In January 2012, we will begin exposures of fathead minnow eggs to 14C-labeled CNTS to evaluate their effects on hatchability and survival of young. We also will begin long-term exposures of reproductively mature fathead minnows to 14C-CNTs to assess maternal transfer of CNTs in the fish model. Previously, we observed accumulation of 14C-CNTs in C. dubia neonates following maternal exposure to 14C-CNTs; however, because C. dubia have live births, we could not isolate neonates from maternal exposure water to exclude the possibility of uptake vs. maternal transfer of the CNTs. The fathead minnow reproduces via eggs, allowing for maternal and egg/neonatal exposures to be separated, facilitating measurement of maternal transfer. A second graduate student has been tasked with these experiments and we anticipate completing these experiments in 2012.

[The following information was submitted in the project report dated June 17, 2011]

Transformation

In our previous study we have identified an unknown bacteria consortium that can mineralize MWCNTs. In the past year, we have focused on identifying the degrader(s) by using plate isolation and genetic tools. We were able to pinpoint tentatively that Stenotrophomonas maltophilia is the species that is responsible for MWCNTs degradation. Figure 6 shows the mineralization of MWCNTs by Stenotrophomonas maltophilia under different conditions. All treatment started with the same initial condition: a no-carbon-source media (inorganic nutrients), glucose, MWCNTs and bacteria. "Continuous incubation" means nothing was added during the incubation period. "Add no-C media" and "add glucose" means additional no-carbon-source media or glucose was added every week. "Control" is the treatment without bacteria growing ensured by adding NaN3 as bactericide. These results showed that the best degrading efficiency occurred when the inorganic nutrients were supplemented continuously. On the other hand, with extra glucose supplemented, the degrading efficiency was lowered, suggesting that although the mineralization requires external carbon source, excess carbon will impair the ability of Stenotrophomonas maltophilia to degrade MWCNTs.


FIGURE 6. Mineralization of 14C-labeled MWNTs by Stenotrophomonas maltophilia under different conditions.

Bioaccumulation and Trophic Transfer

Earlier studies have focused mostly on using acute toxicity tests to assess the potential toxicity of CNTs to freshwater invertebrates and fish. However, little information is known on the toxicity of carbon nanomaterials following chronic exposures of aquatic organisms. Last year, we examined chronic effects of 14C-labeled MWCNTs on Ceriodaphnia dubia, an aquatic invertebrate, in 8-day exposures.

 


Journal Articles on this Report : 7 Displayed | Download in RIS Format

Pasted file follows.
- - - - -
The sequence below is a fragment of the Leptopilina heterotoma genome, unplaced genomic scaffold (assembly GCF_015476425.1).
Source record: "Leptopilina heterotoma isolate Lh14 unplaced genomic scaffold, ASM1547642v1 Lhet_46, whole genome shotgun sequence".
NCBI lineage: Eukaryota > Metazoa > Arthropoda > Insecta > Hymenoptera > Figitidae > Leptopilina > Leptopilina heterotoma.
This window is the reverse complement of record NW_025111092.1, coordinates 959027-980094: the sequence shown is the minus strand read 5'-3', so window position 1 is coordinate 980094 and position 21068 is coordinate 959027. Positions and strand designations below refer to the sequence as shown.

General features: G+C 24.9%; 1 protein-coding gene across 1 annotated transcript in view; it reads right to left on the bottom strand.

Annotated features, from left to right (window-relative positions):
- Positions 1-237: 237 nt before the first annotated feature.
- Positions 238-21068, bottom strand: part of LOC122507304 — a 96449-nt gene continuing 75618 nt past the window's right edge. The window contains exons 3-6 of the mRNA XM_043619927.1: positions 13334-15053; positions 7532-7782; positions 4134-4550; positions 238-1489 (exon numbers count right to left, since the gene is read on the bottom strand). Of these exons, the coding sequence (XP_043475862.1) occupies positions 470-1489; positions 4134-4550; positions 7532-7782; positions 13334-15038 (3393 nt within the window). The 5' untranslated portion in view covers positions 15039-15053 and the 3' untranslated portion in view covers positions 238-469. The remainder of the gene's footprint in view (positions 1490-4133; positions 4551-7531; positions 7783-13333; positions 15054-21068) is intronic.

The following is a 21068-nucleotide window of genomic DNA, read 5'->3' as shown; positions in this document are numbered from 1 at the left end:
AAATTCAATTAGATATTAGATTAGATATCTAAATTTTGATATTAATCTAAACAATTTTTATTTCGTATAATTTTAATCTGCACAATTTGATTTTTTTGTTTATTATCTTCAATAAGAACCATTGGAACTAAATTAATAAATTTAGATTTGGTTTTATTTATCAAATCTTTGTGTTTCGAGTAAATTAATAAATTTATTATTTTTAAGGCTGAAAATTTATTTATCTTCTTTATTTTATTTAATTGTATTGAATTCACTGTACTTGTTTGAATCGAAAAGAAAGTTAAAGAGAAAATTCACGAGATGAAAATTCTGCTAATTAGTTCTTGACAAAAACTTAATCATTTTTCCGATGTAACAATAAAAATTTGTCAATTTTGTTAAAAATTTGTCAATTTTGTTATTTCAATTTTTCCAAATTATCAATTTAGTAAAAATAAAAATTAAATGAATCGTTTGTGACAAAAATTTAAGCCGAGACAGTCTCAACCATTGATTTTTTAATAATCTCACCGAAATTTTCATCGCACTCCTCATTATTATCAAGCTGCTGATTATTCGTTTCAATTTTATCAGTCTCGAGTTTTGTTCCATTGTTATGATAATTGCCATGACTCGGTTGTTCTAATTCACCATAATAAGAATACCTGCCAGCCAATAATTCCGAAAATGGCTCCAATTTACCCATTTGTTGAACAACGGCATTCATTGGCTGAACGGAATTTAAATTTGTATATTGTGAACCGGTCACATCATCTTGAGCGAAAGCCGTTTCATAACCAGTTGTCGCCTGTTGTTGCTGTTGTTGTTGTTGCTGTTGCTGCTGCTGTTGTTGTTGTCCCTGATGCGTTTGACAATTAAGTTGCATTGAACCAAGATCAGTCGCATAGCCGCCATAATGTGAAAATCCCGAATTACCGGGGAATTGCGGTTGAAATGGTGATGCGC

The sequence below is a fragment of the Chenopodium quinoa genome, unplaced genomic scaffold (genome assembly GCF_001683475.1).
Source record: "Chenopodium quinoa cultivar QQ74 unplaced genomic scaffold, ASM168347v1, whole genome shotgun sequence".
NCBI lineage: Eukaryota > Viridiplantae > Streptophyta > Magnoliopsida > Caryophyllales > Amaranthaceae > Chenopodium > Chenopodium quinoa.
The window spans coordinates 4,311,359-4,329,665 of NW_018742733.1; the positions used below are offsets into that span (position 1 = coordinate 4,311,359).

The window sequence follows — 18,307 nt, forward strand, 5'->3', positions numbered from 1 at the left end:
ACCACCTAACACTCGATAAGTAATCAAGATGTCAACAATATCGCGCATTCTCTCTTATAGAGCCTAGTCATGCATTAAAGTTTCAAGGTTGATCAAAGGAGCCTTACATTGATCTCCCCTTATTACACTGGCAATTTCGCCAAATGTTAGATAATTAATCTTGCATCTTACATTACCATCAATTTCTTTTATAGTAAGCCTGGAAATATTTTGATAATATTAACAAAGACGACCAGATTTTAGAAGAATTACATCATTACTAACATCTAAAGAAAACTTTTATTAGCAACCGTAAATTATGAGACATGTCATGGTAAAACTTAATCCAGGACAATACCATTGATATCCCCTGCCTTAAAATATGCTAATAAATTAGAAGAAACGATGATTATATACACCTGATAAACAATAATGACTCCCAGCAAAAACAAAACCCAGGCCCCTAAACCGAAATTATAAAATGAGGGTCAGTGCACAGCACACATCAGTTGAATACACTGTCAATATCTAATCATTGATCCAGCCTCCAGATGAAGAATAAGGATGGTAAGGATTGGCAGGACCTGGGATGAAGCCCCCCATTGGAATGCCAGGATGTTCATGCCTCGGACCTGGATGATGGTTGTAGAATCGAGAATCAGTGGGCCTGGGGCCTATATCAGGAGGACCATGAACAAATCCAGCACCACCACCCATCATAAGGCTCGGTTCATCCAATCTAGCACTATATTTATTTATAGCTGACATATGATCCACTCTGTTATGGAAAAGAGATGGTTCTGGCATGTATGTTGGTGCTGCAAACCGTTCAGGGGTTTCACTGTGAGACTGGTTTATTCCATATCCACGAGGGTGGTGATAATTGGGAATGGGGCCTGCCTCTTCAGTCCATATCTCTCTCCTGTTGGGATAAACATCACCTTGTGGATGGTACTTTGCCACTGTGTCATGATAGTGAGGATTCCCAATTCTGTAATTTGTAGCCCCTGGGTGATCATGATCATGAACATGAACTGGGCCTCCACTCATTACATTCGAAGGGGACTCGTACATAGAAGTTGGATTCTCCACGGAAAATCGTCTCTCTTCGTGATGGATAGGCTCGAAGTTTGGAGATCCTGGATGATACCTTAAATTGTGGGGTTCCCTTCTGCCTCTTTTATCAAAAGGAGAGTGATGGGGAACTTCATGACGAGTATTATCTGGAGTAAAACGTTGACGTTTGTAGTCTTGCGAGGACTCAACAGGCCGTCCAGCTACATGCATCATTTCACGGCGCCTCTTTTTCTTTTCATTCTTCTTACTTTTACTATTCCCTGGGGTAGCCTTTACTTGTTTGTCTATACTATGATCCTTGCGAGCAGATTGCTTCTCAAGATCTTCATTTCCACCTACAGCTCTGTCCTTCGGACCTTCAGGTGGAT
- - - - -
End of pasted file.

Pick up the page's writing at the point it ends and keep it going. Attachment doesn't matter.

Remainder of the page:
Other project views: All 19 publications 8 publications in selected types All 7 journal articles
Type Citation Project Document Sources
Journal Article Liu X, O'Carroll DM, Petersen EJ, Huang Q, Anderson CL. Mobility of multiwalled carbon nanotubes in porous media. Environmental Science & Technology 2009;43(21):8153-8158. R834094 (Final)
R833321 (2007)
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  • Journal Article Petersen EJ, Huang Q, Weber Jr. WJ. Relevance of octanol-water distribution measurements to the potential ecological uptake of multi-walled carbon nanotubes. Environmental Toxicology and Chemistry 2010;29(5):1106-1112. R834094 (Final)
    R833321 (2007)
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  • Journal Article Petersen EJ, Pinto RA, Zhang L, Huang Q, Landrum PF, Weber Jr. WJ. Effects of polyethyleneimine-mediated functionalization of multi-walled carbon nanotubes on earthworm bioaccumulation and sorption by soils. Environmental Science & Technology 2011;45(8):3718-3724. R834094 (Final)
    R833321 (2007)
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  • Journal Article Petersen EJ, Zhang L, Mattison NT, O’Carroll DM, Whelton AJ, Uddin N, Nguyen T, Huang Q, Henry TB, Holbrook RD, Chen KL. Potential release pathways, environmental fate, and ecological risks of carbon nanotubes. Environmental Science & Technology 2011;45(23):9837-9856. R834094 (Final)
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  • Journal Article Shi X, Wang SH, Shen M, Antwerp ME, Chen X, Li C, Petersen EJ, Huang Q, Weber Jr WJ, Baker Jr JR. Multifunctional dendrimer-modified multiwalled carbon nanotubes: synthesis, characterization, and in vitro cancer cell targeting and imaging. Biomacromolecules 2009;10(7):1744-1750. R834094 (Final)
    R833321 (2007)
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  • Journal Article Xiao S, Shen M, Guo R, Huang Q, Wang S, Shi X. Fabrication of multiwalled carbon nanotube-reinforced electrospun polymer nanofibers containing zero-valent iron nanoparticles for environmental applications. Journal of Materials Chemistry 2010;20(27):5700-5708. R834094 (Final)
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  • Journal Article Zhang L, Petersen EJ, Huang Q. Phase distribution of 14C-labeled multiwalled carbon nanotubes in aqueous systems containing model solids: peat. Environmental Science & Technology 2011;45(4):1356-1362. R834094 (Final)
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  • Supplemental Keywords:

    microbial degradation, trophic transfer, maternal transfer;

    Progress and Final Reports:

    Original Abstract
  • 2009
  • 2010